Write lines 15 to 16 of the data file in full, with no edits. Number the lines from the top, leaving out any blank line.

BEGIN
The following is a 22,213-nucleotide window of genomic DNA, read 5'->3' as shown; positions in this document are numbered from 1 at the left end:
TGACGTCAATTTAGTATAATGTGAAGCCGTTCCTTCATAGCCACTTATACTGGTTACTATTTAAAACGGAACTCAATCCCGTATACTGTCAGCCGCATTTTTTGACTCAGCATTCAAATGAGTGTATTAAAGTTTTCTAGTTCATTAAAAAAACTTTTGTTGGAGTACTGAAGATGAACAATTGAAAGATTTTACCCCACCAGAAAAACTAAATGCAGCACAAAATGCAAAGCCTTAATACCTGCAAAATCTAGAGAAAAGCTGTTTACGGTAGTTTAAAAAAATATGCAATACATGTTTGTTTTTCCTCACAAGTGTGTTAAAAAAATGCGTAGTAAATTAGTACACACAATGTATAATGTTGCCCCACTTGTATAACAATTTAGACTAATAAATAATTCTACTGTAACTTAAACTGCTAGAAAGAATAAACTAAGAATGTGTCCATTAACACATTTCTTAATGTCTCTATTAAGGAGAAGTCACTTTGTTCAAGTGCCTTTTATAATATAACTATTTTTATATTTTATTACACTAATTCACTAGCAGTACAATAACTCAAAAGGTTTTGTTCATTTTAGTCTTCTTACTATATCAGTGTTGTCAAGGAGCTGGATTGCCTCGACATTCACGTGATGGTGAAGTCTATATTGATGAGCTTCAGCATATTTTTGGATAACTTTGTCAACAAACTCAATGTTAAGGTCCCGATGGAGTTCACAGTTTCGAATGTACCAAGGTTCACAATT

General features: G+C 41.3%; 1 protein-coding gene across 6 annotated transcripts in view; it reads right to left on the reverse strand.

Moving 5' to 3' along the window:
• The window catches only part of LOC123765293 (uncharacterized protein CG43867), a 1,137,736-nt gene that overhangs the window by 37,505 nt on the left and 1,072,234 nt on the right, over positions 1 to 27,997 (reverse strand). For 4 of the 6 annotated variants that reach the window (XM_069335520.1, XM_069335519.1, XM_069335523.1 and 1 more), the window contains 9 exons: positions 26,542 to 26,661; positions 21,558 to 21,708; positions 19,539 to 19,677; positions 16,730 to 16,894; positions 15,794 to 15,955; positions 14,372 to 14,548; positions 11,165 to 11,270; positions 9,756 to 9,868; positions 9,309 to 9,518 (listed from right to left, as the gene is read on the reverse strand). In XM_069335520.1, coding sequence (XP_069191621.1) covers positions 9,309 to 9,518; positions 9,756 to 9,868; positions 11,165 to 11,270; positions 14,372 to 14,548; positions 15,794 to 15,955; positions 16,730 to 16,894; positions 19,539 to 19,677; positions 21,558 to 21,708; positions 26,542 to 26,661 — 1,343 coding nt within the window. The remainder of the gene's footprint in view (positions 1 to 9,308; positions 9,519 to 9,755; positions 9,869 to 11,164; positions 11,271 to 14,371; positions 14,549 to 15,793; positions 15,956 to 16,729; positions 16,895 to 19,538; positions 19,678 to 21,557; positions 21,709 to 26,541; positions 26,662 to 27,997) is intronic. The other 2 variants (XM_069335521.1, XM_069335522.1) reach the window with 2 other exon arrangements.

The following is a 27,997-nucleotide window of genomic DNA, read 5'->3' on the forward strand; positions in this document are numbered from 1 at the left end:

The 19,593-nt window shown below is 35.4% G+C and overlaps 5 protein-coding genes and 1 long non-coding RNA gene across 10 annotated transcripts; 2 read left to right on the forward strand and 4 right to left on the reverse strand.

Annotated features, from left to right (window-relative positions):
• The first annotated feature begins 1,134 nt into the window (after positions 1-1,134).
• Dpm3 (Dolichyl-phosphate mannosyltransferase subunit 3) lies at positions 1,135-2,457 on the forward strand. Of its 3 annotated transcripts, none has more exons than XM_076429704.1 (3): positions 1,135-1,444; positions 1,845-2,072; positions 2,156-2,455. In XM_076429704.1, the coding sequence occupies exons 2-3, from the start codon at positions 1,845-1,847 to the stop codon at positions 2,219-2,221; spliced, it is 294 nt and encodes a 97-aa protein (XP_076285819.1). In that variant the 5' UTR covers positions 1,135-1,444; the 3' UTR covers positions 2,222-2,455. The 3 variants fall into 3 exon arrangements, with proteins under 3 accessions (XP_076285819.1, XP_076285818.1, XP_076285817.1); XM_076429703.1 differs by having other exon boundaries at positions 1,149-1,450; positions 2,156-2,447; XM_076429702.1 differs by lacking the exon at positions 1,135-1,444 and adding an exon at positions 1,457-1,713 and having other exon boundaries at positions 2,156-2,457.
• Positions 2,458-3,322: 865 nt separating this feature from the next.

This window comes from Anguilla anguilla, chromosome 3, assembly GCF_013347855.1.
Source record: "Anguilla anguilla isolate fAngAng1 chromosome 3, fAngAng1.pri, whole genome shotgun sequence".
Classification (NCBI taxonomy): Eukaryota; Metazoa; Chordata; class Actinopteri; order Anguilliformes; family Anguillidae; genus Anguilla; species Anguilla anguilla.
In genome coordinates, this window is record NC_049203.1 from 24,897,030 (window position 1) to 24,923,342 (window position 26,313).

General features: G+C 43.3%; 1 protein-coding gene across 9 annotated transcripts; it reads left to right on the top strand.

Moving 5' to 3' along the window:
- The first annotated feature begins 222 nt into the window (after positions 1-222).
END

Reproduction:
In genome coordinates, this window is record NC_049203.1 from 24,897,030 (window position 1) to 24,923,342 (window position 26,313).

General features: G+C 43.3%; 1 protein-coding gene across 9 annotated transcripts; it reads left to right on the top strand.